The Domaine is nestled in the Kayersberg valley and owns 75 acres including Grand Cru parcels on Schlossberg, Mambourg and Furstentum, producing about 10'000 cases annually from entirely estate owned grapes including Riesling, Pinot Gris, Gewurztraminer, Pinot Blanc, Sylvaner, Muscat and some Pinot Noir. Their philosophy is to be as minimal as possible: biodynamic viticulture, hand harvesting, very slow pressing from whole clusters, entirely native yeast fermentation, and vinification in large neutral oak casks (1500-6000L) only. Laurence Faller (pictured left with her mother Colette) is the winemaker and viticulturalist, and she spent nearly six hours giving us a thorough tasting and tour, followed by a magnificent lunch with all of their wines.

The tasting included a complete horizontal tasting of their production, as well as verticals of their Grand Cru Rieslings, Pinot Gris, and Gewurztraminers. All the wines and tasting notes are too numerous to list here, but here are a few picture highlights of the visit, and the current availability of these special wines. For more information on Weinbach please check out their website, Lifford Wines website, or leave me a message on the Services page. The wines are not often available in Ontario, but the below three wines are currently in stock with free delivery on 6 bottles or more. If you're a fan of incredibly complex and elegant white wines, I encourage you to become acquainted with Domaine Weinbach, it might change your perception of what white wines can be.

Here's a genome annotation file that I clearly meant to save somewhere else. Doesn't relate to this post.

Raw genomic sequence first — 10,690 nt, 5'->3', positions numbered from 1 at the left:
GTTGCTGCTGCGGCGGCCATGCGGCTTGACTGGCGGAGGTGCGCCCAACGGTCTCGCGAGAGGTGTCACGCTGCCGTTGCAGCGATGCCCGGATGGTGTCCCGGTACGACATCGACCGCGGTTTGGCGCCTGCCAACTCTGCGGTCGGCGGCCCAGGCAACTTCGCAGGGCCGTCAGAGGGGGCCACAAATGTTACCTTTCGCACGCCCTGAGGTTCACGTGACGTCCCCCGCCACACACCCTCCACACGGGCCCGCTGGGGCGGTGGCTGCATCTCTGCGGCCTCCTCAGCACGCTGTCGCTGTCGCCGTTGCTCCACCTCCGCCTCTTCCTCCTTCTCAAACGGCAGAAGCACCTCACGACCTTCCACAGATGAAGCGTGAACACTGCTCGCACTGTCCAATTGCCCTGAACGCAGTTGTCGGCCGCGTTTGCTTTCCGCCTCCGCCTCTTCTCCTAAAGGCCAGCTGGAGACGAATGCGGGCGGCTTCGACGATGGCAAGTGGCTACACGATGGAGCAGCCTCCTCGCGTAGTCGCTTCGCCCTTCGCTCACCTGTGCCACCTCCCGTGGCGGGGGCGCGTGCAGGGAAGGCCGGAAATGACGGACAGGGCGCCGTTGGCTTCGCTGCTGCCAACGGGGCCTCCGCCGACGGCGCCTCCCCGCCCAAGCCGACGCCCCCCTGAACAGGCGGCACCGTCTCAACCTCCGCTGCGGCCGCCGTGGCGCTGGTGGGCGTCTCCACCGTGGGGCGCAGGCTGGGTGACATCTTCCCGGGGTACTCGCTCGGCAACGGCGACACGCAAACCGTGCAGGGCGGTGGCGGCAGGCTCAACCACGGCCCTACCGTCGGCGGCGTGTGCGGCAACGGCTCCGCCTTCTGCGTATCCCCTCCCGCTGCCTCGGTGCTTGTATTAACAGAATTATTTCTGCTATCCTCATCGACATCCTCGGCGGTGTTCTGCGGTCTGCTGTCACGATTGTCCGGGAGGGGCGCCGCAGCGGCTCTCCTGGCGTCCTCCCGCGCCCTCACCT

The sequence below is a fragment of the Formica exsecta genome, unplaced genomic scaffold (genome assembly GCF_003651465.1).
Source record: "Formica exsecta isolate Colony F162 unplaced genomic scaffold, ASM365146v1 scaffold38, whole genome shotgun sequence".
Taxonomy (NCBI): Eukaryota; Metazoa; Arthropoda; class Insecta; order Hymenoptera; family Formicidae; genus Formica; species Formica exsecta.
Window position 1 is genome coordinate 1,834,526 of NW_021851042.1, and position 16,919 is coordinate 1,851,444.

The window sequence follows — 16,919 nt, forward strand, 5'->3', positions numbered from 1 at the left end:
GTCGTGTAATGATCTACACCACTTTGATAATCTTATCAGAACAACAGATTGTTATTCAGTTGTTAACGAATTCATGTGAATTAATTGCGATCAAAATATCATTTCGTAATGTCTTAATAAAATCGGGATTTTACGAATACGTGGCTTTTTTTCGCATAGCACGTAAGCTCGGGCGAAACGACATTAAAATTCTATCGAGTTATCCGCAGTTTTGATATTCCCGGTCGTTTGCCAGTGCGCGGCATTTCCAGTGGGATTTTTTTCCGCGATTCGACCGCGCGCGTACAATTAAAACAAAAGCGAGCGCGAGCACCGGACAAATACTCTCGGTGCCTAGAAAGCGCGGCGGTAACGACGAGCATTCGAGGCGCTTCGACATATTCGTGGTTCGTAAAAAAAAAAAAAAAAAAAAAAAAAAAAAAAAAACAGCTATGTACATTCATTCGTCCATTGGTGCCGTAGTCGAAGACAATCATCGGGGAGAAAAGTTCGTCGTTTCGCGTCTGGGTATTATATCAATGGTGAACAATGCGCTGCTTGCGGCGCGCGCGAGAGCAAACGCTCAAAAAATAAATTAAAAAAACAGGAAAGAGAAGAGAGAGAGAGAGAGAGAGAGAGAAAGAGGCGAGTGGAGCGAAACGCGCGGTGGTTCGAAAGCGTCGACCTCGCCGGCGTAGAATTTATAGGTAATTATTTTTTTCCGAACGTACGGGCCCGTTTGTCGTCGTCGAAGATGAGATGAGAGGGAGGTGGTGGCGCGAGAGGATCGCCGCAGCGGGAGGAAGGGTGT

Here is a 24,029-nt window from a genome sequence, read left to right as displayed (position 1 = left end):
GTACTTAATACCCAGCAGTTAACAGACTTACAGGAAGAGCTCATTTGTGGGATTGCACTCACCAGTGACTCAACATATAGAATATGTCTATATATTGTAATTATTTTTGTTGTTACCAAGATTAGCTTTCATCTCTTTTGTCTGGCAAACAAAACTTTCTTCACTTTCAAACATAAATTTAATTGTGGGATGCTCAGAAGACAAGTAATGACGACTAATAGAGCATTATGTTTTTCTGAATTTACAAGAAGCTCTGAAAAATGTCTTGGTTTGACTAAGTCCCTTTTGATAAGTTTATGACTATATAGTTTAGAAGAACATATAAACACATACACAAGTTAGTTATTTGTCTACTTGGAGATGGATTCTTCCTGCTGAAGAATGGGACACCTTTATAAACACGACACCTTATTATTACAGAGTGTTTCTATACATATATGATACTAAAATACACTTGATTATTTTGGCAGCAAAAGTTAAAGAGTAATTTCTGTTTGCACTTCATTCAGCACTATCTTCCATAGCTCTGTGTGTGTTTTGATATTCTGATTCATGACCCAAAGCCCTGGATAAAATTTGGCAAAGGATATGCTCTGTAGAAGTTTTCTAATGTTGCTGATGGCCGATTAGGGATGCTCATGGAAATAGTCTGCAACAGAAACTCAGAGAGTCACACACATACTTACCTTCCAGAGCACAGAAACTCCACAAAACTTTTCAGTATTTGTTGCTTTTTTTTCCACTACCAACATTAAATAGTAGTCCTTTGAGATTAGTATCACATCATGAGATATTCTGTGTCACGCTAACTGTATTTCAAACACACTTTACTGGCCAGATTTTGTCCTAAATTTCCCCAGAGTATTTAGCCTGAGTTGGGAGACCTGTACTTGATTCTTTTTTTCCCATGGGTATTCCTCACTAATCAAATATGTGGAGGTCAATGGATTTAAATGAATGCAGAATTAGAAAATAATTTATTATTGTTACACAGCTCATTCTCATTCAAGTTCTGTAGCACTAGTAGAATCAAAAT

2012 Sylvaner 'Clos des Capucins', Domaine Weinbach, Alsace                                                          $34.95 x6

2012 Riesling 'Cuvee Theo', Domaine Weinbach, Alsace                                                                        $51.95 x6

2008 Gewurztraminer 'Grand Cru Furstentum', Vendages Tardives, Domaine Weinbach, Alsace     $75.00

Capital Wine in 'Power & Influence'

P&I Screen Shot copy.jpg